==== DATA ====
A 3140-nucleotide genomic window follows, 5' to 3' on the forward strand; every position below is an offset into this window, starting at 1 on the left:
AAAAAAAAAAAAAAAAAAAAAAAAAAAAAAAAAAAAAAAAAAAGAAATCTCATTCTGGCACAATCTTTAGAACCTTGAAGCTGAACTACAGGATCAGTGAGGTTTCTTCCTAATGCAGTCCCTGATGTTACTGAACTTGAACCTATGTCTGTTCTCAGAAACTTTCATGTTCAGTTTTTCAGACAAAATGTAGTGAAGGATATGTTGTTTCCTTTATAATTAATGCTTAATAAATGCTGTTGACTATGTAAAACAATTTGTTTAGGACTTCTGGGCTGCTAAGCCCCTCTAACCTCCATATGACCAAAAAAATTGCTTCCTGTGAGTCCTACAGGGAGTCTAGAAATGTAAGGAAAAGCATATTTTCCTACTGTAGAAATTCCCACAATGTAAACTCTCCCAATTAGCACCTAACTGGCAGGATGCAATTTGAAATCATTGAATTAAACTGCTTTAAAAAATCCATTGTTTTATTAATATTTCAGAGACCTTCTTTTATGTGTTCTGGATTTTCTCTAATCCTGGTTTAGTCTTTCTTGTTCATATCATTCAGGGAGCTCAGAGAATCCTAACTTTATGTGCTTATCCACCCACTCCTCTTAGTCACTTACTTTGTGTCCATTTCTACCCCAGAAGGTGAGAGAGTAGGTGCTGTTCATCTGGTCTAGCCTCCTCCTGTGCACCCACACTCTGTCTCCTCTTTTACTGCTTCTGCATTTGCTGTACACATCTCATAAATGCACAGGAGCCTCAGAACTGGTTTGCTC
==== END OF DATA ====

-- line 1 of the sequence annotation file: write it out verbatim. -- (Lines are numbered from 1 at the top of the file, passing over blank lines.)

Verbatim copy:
A 3140-nucleotide genomic window follows, 5' to 3' on the forward strand; every position below is an offset into this window, starting at 1 on the left: